1 Syme, HM et al (2002) Prevalence of systolic hypertension in cats with chronic renal failure at initial evaluation. J Am Vet Med Association 220:1799

2 Petmd.com: High Blood Pressure in Cats

 

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Preventing Lower Urinary Tract Problems in Cats

Lower urinary tract problems in cats can be life threatening, are extremely painful, and need immediate attention and treatment by a veterinarian. Preventing lower urinary tract problems in cats is critical for your cat’s health.

Urinary crystals can quickly turn into kidney stones, and kidney stones are deadly in a short period of time, so never wait or postpone seeing your veterinarian for diagnosis and treatment. Your vet will determine if there are underlying medical conditions causing the symptoms through conducting a urinalysis, culture and cystoscopy and a complete medical review. If your cat is visiting the litter box repeatedly in a short period of time, straining in the box and sitting in the box trying to urinate, or urinating outside the litter box, it’s time to visit your vet.

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Preventing and Treating Fleas in Cats – The Good, The Bad and The Ugly

Summer is a favorite season for picnics in the park, enjoying the seashore, and dining al fresco—but with warm summer temperatures also come the fleas! Fleas can wreak havoc on cats causing discomfort, severe skin conditions, allergic reactions, parasites (tape worms), anemia and even death in the worst cases, if left untreated. So it’s important to protect your cat from fleas, but it’s also important to know the dangers of some flea control products on the market today. In this article, you’ll become knowledgeable about the different flea treatment options, some of the health consequences associated with them, and you’ll learn ways to provide your cat with the safest possible flea treatments and precautions available. Here’s the good, the bad and the ugly on preventing and treating fleas in cats.

Does Your Cat Have Fleas?

To check whether your cat has fleas, you can run a flea comb through your cat’s fur pressing along the skin to check for adult fleas or flea feces and eggs. These will look like little specks of salt and pepper or tiny black and white grains in the fur. The white grains are flea eggs, and the black grains are flea feces. If you have found and removed some grains on your flea comb, rub the grains onto a piece of white paper and if the grains turn a reddish-brown color, you know you have a flea problem.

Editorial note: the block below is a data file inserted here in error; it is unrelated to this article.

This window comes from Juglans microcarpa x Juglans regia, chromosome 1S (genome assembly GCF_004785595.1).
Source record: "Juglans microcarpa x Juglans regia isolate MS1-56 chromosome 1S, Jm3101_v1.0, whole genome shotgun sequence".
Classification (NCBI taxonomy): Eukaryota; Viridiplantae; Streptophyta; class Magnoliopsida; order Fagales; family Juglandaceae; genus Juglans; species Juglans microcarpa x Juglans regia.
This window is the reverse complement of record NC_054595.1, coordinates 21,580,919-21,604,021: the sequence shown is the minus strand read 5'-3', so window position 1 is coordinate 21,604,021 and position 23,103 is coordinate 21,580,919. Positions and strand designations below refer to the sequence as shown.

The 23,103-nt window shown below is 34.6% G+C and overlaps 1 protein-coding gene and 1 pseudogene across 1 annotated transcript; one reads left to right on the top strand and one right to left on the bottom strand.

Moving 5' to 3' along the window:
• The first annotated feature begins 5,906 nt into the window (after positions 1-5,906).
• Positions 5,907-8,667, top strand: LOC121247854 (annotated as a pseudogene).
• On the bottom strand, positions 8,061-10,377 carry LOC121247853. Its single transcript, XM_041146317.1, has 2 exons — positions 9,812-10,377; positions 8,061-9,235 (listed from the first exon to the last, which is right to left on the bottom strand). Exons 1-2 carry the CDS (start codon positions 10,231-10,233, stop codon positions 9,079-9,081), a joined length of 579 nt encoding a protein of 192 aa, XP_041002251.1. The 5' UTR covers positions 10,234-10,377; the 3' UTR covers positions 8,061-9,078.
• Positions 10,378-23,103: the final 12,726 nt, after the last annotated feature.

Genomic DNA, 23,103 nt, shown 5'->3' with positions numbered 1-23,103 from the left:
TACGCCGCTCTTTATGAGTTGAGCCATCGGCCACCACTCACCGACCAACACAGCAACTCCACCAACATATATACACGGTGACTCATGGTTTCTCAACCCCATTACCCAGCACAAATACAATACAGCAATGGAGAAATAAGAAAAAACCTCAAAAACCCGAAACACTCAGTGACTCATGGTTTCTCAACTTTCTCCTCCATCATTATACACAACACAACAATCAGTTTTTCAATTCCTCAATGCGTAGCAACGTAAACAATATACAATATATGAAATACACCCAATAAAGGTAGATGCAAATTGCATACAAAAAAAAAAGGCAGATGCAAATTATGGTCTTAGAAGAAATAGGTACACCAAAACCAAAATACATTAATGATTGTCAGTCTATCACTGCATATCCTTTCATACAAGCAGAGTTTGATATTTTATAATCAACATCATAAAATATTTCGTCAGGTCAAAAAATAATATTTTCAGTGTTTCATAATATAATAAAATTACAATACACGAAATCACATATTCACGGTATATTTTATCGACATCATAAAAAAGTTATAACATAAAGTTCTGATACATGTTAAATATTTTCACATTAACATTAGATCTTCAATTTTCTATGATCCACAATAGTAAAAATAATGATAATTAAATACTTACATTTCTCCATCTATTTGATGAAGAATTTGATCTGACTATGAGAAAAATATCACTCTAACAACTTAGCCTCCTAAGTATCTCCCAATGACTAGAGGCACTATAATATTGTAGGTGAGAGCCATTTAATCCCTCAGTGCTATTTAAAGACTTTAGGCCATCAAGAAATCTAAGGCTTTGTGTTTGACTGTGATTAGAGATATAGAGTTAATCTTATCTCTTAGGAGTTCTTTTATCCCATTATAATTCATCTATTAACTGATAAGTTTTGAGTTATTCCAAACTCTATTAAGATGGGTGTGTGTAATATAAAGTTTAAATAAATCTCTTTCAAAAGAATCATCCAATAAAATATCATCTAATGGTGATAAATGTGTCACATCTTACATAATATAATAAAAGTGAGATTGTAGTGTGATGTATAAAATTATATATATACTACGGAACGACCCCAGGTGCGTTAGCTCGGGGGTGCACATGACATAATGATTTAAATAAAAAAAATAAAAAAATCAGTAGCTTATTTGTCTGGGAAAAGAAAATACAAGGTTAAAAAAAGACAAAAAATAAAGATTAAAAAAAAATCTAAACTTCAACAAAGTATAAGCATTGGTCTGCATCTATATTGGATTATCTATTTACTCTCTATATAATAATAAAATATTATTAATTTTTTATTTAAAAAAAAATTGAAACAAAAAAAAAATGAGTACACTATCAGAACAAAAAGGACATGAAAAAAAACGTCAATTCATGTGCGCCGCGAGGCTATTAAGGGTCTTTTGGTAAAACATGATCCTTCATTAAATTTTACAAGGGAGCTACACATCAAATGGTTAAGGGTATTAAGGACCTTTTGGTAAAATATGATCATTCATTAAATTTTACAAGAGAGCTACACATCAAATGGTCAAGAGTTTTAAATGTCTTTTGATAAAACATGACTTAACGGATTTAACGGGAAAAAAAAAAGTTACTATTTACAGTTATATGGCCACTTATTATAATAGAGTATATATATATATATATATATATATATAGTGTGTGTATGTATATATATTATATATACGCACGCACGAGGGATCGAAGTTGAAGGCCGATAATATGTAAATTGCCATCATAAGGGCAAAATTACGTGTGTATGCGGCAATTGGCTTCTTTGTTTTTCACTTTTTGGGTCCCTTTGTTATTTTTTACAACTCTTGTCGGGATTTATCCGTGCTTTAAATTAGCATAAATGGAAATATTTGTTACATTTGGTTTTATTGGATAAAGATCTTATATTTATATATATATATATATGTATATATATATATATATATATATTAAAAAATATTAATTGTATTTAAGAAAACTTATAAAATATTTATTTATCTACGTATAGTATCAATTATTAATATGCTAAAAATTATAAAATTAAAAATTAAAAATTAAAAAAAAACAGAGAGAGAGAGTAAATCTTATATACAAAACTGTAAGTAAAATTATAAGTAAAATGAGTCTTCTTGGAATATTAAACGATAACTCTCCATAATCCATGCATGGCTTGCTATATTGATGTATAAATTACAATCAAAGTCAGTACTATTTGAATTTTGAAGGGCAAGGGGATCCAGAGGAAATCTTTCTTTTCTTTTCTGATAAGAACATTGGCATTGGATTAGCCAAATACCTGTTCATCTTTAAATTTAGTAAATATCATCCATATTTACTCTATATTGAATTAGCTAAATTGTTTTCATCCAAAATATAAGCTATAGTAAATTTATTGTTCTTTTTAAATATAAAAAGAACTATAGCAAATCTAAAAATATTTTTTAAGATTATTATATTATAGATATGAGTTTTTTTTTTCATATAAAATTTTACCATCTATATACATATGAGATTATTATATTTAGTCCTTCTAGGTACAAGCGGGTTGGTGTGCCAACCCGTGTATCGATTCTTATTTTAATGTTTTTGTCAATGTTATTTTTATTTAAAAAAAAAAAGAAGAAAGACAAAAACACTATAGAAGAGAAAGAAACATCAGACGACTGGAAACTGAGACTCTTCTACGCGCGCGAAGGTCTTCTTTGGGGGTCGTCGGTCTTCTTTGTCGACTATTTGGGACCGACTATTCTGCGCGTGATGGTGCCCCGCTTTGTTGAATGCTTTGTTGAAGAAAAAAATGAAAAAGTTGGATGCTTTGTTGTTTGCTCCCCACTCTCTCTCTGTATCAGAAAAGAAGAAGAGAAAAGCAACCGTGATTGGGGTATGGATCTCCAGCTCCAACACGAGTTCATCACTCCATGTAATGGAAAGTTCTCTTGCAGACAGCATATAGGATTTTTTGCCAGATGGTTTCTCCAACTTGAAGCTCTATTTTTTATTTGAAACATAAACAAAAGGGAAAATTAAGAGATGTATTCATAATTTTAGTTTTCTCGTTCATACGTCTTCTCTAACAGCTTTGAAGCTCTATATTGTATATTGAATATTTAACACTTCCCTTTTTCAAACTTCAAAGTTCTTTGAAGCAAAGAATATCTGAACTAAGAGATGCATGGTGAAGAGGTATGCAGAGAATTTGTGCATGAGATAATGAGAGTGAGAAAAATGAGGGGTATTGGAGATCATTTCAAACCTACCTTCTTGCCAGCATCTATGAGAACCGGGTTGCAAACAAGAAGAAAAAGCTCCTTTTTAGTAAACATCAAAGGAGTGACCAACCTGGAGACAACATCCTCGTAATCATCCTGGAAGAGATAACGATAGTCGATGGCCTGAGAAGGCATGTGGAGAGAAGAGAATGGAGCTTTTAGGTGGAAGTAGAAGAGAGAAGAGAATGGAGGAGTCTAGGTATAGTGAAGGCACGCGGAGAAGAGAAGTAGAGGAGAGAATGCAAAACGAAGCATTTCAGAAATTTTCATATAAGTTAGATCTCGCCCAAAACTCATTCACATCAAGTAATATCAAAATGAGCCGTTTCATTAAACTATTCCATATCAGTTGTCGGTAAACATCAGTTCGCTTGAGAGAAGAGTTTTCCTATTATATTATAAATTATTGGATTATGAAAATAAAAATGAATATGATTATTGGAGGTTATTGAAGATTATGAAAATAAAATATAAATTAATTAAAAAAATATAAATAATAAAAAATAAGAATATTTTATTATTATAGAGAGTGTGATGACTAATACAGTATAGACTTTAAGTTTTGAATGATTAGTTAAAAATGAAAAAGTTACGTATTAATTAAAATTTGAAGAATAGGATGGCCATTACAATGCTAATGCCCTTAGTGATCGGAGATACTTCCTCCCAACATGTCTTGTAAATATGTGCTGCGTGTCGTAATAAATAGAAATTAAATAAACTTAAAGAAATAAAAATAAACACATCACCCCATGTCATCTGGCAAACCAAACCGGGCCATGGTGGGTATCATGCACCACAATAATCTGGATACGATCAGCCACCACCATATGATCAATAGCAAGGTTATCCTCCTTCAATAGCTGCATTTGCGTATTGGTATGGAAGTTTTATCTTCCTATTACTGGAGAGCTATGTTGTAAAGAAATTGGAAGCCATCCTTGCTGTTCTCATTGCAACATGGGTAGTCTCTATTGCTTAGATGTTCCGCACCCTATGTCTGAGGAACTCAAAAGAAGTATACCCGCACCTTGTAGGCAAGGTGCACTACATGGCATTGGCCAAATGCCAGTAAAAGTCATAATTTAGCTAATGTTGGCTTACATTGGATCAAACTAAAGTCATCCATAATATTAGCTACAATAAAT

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Safety and Protection Checklist for Cats

Cats are curious animals, and because of it, they can get themselves into trouble at times. This list of dos and don’ts will help you be a more responsible guardian of your cat, and help to keep your cat safe from harm; free from unnecessary injury and accidents; free from unnecessary disease and suffering; and keep your cat as healthy and happy as possible!

Some Don’ts

DON’T leave your cat unattended in your car. NEVER leave a cat inside a car on a warm or hot day, not even for one minute.

DON’T let your cat roam free in the neighborhood.

DON’T re-home or give your cat away. Always try to keep your cat even when life requires making unexpected changes or facing unexpected challenges. If you must re-home your cat, be sure to screen and interview the potential adopters in person for their experience and history with cats; learn everything about them and meet all family members that live in the home; check their work/landlord/school/personal references; and visit their home in advance to make sure the cat will have a safe and loving environment to live. Here is a list of tips for preparing to adopt a cat.

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Signs of Dehydration in Cats

Your cat’s body is made up of 70-80% water or three-quarters of your cat’s body weight is water, so it’s critical that your cat gets enough fluids daily to maintain good health and prevent dehydration. Water is essential for cat’s urinary and kidney health, circulation, digestion, and waste removal. With hot summer days now upon us, it’s even more important that your cat has access to and drinks enough water, as dehydration can lead to a number of serious medical problems and even death. Here are the signs of dehydration in cats and why it’s so important to treat dehydration immediately.

Why Hydration is So Important

Dehydration happens when your cat loses body fluids faster than he can replace them, and it can happen when your cat is either not drinking enough water or is losing too many fluids. Fluids lost through daily urination, elimination and respiration all need to be replaced to normal levels everyday. But if your cat hasn’t been drinking enough water; has been vomiting or has diarrhea; or has been ill or had a fever; or your cat is old, then rehydration is even more critical as all of these can leave your cat severely dehydrated.

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How to Afford the Cost of Veterinary Care